“Life wastes itself while we are preparing to live.”
-Ralph Waldo Emerson
I’d I had one week left to live would I still be doing what I’m doing now?
I love the work I do but I would be doing it on my terms. The biggest complaint I have ever had in life is the need to work for others and completing subsequent tasks on “their” terms.
I would move to a place for which there is much spiritual attraction, the Himalayas. It has taken me many years to decide to “live life.” A turning point for me was a decision which haunts me to this day. Several years ago I had been asked to travel to Tibet with a small group. I was threatened with the loss of my job, the very job which connected me with the individuals who had suggested I make this trip. The guilt I felt associated with leaving my wife and children while returning to unemployment helped seal this decision. I guess you could say it was my fear of losing these things which helped to seal the decision.
Today I find myself in a very different position. My income is no more than what it was but I have found it easier to identify my priorities. Occasionally as I read through the paper my eyes secretly glance at the obituaries. There I see the names, often accompanied by photographs of this individuals who share my age. Beneath their name is often a brief description of how they died. When I read a word such as “suddenly” a sense of fear and urgency washes over me. The word “suddenly” often denotes a heart attack. This form of death is often confirmed when I can recall not hearing of a traumatic event which could have taken this individuals life.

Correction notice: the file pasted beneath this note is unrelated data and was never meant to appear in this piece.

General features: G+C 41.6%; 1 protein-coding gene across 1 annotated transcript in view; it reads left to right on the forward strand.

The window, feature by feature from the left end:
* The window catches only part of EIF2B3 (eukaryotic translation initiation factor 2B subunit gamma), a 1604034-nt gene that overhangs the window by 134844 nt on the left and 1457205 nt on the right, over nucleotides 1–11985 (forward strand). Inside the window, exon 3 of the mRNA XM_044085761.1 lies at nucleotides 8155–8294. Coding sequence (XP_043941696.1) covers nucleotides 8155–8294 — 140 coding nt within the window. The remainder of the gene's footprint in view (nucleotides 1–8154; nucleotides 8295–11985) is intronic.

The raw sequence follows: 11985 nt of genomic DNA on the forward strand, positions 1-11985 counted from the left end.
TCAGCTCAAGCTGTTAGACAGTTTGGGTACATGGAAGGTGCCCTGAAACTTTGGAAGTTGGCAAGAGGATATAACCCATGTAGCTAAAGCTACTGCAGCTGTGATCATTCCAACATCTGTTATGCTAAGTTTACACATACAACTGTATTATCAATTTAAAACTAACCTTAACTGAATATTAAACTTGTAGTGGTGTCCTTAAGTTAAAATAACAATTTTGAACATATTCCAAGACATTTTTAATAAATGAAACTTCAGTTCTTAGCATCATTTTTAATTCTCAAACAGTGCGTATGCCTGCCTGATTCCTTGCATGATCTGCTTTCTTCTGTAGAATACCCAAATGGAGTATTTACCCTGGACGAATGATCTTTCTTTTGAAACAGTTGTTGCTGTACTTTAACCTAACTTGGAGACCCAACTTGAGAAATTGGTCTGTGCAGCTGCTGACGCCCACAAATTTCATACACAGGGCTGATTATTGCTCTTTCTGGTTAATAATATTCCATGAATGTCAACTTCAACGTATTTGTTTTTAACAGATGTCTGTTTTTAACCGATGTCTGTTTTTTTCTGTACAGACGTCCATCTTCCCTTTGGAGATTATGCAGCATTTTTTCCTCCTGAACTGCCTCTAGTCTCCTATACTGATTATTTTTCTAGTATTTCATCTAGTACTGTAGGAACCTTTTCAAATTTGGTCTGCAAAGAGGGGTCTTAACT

I find myself asking if this person achieved the goals they set for themselves or did they simply follow the masses and live the life we are “supposed to live.” A life of ease and assumed contentment simply following the masses.
I used to think this was the life I wanted. It was safe and did provide a measure of contentment, but I found myself longing for more. Not more in the sense of additional material possessions but more in the meaning of life. Much like Emerson, my father taught me life was to be lived and enjoyed. This concept was and remains so important to me today. My daily search is to identify enjoyment in a simple life through the identification of the simple things in life. In Buddhism we refer to this as being “mindful.” Today that enjoyment finds me almost daily. As I write this piece I find myself enjoying the shade of a large maple tree. A slight breeze occasionally passes through the outstretched branches of the tree rustling the leaves and causing the wind chime to provide musical accompaniment for those leaves. As I stop writing I pause and close my eyes. For a brief moment in time i am magically transported to what feels like a simpler time. Thoughts of gratitude sweep across the horizon of my mind and a smile crosses my face. Health and financial stability have found my family. I live in an area relatively free from crime where I am encouraged to follow my dreams, my passion.
I wake in the morning and as I dress for my morning run, I am thankful for the opportunity to be alive and well.